Stuart Robertson came in for the first round of Manse artwork after I saw his stuff on G+.  I am extremely proud that his art adorns my work.

Two or three years ago, Matt Hildebrand approached me looking for layout work.  At the time, I did not have anything in the pipeline, but I keep a spreadsheet of OSR production resources and put him on it.  Turns out, Matt is really, really good at layout, as many other OSR publishers are finding out.

During the production of Tranzar, I realized that the only way to get my products noticed in the highly competitive sea of self-published RPGs was “to go big” with design.  My strategy continues to be to produce the best-looking products I can afford and cleverly sandwich my little stories in between.

The vision for a design aesthetic is stolen straight from Hellboy: high contrast and low resolution.  The production should be clean, modernist and minimalist.  The look should respect the past, but go someplace new.  As much I as love the look of the old TSR modules, I wanted design that looked forward.  I credit Zak Smith for challenging my thinking on what an OSR product could look like.

With these vague suppositions in mind, Matt came back with a few designs that were all excellent, but one spoke strongly to me.

I am over the moon with the look and feel of Taskboy’s full adventure product line.  Matt knocked it out of the park on Tranzar, so I asked him to modernize Manse too.  I will use him for the Hexcrawl revision and anything else I do, provided he has the time.

Since Stuart was not available for the Tranzar work or the Manse update, David Guyll agreed to work those projects.  Again, when I see an artist I like on G+, I put his or her name on my spreadsheet.  David really nailed the visualization of the ideas in the Tranzar.

Cartography, although fun, is not my core competency, but it sure is of Dyson Logos and Tim Hartin.  If I have to explain why these guys are leaders in OSR cartography, then you probably do not OSR much.  I would love to get more of their work in future projects, but those two are really busy, as you might expect. Matt Jackson and Glynn Seal of MonkeyBlood Design are on my list of talent that I need to work with.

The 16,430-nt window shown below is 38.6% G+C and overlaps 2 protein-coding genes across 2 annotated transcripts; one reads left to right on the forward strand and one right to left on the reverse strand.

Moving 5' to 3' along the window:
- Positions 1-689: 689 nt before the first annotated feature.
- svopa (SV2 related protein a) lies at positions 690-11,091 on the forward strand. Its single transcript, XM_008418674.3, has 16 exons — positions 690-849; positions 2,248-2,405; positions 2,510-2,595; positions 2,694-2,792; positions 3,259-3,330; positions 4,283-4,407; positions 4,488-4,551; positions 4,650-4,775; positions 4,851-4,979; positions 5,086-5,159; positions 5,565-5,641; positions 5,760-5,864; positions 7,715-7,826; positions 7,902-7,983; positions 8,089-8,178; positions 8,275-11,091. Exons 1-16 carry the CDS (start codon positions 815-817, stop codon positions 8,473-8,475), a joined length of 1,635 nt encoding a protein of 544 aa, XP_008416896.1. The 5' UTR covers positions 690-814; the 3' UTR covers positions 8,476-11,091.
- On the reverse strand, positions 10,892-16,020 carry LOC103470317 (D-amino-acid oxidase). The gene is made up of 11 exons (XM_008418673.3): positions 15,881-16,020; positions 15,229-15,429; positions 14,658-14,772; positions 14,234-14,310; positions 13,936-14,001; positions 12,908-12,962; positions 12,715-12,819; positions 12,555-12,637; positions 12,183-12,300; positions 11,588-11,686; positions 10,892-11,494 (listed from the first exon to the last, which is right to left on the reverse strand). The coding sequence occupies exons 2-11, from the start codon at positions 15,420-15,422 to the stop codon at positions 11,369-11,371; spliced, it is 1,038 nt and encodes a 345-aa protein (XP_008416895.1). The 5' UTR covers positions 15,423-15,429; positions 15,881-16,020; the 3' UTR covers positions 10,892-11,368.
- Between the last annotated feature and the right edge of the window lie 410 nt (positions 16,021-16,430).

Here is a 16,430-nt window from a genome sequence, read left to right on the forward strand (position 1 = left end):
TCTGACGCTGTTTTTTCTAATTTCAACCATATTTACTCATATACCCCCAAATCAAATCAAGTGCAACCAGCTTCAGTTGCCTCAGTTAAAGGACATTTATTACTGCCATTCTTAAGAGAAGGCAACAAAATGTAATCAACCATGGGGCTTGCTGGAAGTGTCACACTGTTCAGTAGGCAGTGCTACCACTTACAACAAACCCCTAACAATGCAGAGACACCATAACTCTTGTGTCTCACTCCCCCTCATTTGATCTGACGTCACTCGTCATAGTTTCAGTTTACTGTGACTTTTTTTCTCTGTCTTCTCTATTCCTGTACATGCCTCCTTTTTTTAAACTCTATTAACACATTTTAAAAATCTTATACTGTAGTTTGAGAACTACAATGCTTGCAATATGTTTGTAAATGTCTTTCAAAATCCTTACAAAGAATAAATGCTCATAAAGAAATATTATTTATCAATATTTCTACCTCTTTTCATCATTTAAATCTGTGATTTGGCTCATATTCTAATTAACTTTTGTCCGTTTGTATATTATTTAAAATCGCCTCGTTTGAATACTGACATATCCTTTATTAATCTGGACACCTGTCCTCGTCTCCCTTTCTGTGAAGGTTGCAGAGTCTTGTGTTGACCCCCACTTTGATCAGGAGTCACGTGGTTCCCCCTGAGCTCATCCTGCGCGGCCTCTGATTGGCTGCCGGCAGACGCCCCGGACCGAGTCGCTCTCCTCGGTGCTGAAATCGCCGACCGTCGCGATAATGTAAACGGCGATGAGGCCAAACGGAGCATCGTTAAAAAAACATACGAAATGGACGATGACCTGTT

The ingeniously bizarre illustrations of Jason Sholtis really send me.  His stuff channels the weird fantasy of the 80s without nostalgia.

Look and feel is important, but content is king.  Taskboy Games uses technical readers to find those parts of the adventure that do not work or are problematic.  The readers I have gotten have all been wonderful, insightful and way more engaged than I could have expected.  Readers like Paul Go, Kyrinn Eis and Aaron McLin have all applied much needed hammering to my woolly manuscripts.  Their work removed the most desultory parts and made the adventures so much more compelling.

Good production takes talent.  If you do not have talent, you must buy it.  Taskboy Games is a terrible business, but a rewarding hobby.  While I understand the lower demand for print versions of these product, these adventures are stunning as printed things.  They look just gorgeous.

11. When you get a chance to play a character, what type of PC do you like to play?
Clerics.  I love them so darn much.  They aren’t as brittle as low-level magic-users.  They wield some satisfyingly destructive weapons.  They have spells that are immediately useful to the party at beginning levels and game-changingly dramatic at high levels.

They are the thinking man’s dwarf.


12. What are you most excited about in the RPG scene currently?
Pete Spahn’s Valnwall guidebook will help draw interest back to Labyrinth Lord.  Obviously, I am a fan of the LL system. It feels so open (thanks to Dan Proctor) that it demands community contributions.  Without changing any core rules, there is a whole universe of adventures that can and should be produced to make the world of LL as rich as that of Mystara.

Editors note:  AMEN! 

And that, thanks to the OGL, is a playground for all of us.

As I mentioned, the Hydra Collective appears to building some kind of monster. The Hill Cantons just gets bigger and better and nuttier.  They seemed to be have a good time.

Every day, my G+ timeline has new and inspiring illustrations that fire off more adventure ideas than I can capture.  Sometimes, I have to shut off  G+ just to get work done or to prevent me getting overwhelmed and depressed.  Ignorance of the competition really seems to help get work out the door.

OSR is such a creative juggernaut and I am positive that I only see about a tenth of it.

As the careful reader will notice, I do not keep up mainstream RPGs from established publishers.  Although there is a lot of good work there, it just feels like a walled garden to me.

13. I really loved “How to Hexcrawl”. It’s an amazing resource, where did that come from?
I am happy you found it useful.  I have gotten a lot of encouraging feedback about it.

The origin story of Hexcrawl is pretty mundane.  I saw the term hexcrawl but could not articulate how to play one.  That seemed to be the case for a lot of people.